The largest village on Mull. The distillery burn runs down the hill and into the sea, it usually holds many Gulls and is always worth checking. In winter it often holds Glaucous and Iceland Gulls and recently held a Ring-billed Gull. Grey Wagtail and Dipper use the distillery burn. A walk to the lighthouse can often be productive for sea birds. Smaller birds, especially in spring, find respite in the shrubs along the walk, including Whitethroat and Blackcap and other warblers.
Glen Gorm (NM4358)
North of Tobermory; a 4 miles long glen can be good for Hen Harrier and Short-eared Owl. Excellent sea watching, looking north west out to the outer isles of Rhum, Egg, Muck and Ardnamurchan, will often find marine birds including Skua, Gannet, Puffins, large movements of Manx Shearwaters and Kittiwakes in autumn.
Aros Park (NM5154)
A created woodland park with a lochan. Little Grebe, Goldeneye and Mallard, also Moorhen, Sedge Warbler and Grasshopper Warbler. In the reed bed you may find Water Rail, and Kingfisher in winter have also been spied near the fish farm cages. It’s good for Great Spotted Woodpecker and Treecreeper in the surrounding woods. Lots of resident Blackbirds, Thrush, Winter Wren and Robins. Occasional rare birds turn up on the loch including a Long-tailed Duck in the winter of 2004.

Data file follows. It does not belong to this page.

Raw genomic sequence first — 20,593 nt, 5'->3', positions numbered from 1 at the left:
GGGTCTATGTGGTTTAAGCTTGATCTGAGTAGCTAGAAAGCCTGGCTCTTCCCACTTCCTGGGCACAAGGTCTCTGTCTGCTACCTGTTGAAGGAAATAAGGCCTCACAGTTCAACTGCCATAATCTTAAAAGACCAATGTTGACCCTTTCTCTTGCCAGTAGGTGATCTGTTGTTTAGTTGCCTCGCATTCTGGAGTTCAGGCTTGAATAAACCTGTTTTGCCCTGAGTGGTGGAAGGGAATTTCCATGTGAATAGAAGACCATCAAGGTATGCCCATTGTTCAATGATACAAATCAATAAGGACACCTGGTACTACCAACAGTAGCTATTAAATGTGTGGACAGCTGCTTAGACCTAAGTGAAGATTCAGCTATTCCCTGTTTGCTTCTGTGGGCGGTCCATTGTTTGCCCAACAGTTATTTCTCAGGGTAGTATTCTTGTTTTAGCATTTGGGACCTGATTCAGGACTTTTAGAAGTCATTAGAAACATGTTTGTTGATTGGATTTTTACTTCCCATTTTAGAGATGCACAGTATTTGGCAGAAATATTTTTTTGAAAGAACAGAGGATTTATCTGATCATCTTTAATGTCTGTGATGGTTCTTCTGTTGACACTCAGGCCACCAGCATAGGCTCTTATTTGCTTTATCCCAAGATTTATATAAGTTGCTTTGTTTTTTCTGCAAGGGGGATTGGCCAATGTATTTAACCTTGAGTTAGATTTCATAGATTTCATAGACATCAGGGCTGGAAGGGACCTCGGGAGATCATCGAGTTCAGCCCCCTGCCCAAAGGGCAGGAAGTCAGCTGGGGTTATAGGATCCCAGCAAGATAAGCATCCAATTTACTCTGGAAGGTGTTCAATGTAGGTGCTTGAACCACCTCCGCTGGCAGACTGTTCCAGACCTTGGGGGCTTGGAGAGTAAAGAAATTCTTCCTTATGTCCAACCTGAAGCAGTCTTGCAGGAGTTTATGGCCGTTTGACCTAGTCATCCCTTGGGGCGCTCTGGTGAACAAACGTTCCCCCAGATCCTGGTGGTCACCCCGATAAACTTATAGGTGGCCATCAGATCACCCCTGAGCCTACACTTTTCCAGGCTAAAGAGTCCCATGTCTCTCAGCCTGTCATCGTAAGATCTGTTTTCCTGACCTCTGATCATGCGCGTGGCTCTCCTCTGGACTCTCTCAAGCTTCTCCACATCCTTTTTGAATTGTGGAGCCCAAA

Aros Estuary (NM5644)
About 1 mile north of Salen, in winter the estuary holds Goldeneye, Eider, Mallard, Teal and Wigeon. It’s one of the most regular sites for Goosander in autumn and winter. Further along the river Aros are Dipper, Grey Wagtail and Common Sandpiper. The estuary is a food station for migrating waders including Dunlin, Greenshank, Redshank, Whimbrel, Oystercatcher and others. Otters are regularly seen between here and Salen at all times of the year.
The forest gives the best opportunity to find Crossbills in winter, and also breeding birds. Great Spotted Woodpecker frequent the woods and an abundance of smaller birds can be found: Treecreeper, tits, and warblers including Grasshopper Warbler. It was this general area where Nightjar was heard for the first time in 20 years in 2006.
The coastal walk from Garmony to Fishnish allows sea watching along the Sound of Mull for divers and ducks. The scrubland and foreshore is excellent habitat for Sedge Warblers, Whitethroats and Lesser Redpoll, whilst on the beach and shore can be found a variety of waders, including Common Sandpiper, Snipe and Ruddy Turnstone. In winter there is a roost of Black-headed Gulls, numbering circa 300 birds.
Loch Frisa (NM4751)